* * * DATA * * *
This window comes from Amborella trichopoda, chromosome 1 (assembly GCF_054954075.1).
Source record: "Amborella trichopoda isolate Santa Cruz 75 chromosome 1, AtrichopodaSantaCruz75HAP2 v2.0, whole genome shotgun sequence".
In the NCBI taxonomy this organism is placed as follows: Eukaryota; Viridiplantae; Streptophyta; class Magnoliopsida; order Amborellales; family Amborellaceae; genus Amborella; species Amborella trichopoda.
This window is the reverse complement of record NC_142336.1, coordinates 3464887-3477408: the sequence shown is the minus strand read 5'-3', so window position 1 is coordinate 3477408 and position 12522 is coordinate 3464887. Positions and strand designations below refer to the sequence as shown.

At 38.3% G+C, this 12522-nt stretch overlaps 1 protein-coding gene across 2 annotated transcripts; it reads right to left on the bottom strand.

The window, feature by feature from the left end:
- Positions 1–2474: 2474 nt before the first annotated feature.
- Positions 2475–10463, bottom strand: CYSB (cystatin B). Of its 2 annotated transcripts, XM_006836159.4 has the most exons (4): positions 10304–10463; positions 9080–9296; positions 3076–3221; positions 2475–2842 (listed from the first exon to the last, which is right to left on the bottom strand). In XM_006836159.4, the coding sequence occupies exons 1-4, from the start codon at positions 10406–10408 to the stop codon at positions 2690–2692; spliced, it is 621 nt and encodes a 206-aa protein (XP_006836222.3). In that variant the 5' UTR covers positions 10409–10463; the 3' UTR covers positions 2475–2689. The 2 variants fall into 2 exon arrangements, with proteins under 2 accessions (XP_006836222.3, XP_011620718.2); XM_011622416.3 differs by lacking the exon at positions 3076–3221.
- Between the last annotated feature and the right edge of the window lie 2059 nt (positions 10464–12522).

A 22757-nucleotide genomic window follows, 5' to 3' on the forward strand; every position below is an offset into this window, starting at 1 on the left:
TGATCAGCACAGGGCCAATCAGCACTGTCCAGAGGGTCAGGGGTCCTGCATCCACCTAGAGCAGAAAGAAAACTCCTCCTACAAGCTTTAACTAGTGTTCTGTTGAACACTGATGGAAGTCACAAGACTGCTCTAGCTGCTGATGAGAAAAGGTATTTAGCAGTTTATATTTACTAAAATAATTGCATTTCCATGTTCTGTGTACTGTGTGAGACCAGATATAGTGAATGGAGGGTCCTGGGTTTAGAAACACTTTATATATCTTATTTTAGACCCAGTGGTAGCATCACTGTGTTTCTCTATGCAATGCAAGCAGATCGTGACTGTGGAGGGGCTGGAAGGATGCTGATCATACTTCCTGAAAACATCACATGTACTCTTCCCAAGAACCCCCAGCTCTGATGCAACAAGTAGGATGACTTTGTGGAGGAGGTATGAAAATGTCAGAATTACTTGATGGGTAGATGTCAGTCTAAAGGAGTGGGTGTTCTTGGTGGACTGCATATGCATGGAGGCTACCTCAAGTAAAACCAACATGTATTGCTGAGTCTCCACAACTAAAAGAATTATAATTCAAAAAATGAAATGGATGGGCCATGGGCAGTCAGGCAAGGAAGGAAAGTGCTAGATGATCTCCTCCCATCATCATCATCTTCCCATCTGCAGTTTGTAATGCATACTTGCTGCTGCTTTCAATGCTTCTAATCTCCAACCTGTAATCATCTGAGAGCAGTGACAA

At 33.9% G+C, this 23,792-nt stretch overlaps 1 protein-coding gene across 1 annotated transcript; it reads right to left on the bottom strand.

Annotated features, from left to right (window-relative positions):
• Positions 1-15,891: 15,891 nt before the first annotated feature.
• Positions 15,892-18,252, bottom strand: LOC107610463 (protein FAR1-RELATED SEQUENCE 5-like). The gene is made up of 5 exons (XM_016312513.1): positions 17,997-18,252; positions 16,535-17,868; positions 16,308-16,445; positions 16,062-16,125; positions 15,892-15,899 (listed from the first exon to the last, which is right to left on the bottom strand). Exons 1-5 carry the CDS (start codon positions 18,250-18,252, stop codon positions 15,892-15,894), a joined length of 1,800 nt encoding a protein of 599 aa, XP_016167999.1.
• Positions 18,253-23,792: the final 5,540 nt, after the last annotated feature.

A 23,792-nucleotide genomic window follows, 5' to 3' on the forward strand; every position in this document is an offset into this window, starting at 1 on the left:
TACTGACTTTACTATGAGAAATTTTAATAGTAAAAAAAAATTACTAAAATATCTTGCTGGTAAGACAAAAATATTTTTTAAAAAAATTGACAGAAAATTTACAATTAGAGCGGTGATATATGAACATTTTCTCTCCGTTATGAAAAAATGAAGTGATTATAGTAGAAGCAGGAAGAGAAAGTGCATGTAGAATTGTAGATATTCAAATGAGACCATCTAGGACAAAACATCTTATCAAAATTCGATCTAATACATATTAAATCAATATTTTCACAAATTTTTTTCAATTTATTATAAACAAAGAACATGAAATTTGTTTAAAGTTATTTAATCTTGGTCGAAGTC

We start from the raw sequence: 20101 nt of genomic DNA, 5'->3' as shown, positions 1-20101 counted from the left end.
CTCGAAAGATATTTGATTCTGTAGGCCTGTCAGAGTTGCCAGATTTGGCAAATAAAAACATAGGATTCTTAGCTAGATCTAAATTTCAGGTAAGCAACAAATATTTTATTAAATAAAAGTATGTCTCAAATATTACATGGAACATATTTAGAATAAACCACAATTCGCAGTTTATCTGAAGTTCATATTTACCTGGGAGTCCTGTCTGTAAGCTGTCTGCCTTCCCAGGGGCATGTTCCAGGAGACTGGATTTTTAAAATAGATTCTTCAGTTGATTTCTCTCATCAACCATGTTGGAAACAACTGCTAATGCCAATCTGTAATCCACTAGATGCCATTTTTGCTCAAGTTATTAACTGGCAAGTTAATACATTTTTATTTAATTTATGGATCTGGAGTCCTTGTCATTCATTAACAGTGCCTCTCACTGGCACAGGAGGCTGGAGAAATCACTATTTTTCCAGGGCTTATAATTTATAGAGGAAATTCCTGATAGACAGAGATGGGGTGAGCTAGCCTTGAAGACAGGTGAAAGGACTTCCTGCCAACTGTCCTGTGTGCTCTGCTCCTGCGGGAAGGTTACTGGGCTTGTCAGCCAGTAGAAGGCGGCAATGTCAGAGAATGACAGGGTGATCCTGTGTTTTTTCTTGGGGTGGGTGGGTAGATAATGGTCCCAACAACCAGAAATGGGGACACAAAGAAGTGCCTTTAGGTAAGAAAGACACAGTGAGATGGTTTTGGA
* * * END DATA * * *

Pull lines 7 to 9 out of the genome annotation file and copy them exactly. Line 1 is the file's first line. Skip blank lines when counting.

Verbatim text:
- Positions 1–2474: 2474 nt before the first annotated feature.
- Positions 2475–10463, bottom strand: CYSB (cystatin B). Of its 2 annotated transcripts, XM_006836159.4 has the most exons (4): positions 10304–10463; positions 9080–9296; positions 3076–3221; positions 2475–2842 (listed from the first exon to the last, which is right to left on the bottom strand). In XM_006836159.4, the coding sequence occupies exons 1-4, from the start codon at positions 10406–10408 to the stop codon at positions 2690–2692; spliced, it is 621 nt and encodes a 206-aa protein (XP_006836222.3). In that variant the 5' UTR covers positions 10409–10463; the 3' UTR covers positions 2475–2689. The 2 variants fall into 2 exon arrangements, with proteins under 2 accessions (XP_006836222.3, XP_011620718.2); XM_011622416.3 differs by lacking the exon at positions 3076–3221.
- Between the last annotated feature and the right edge of the window lie 2059 nt (positions 10464–12522).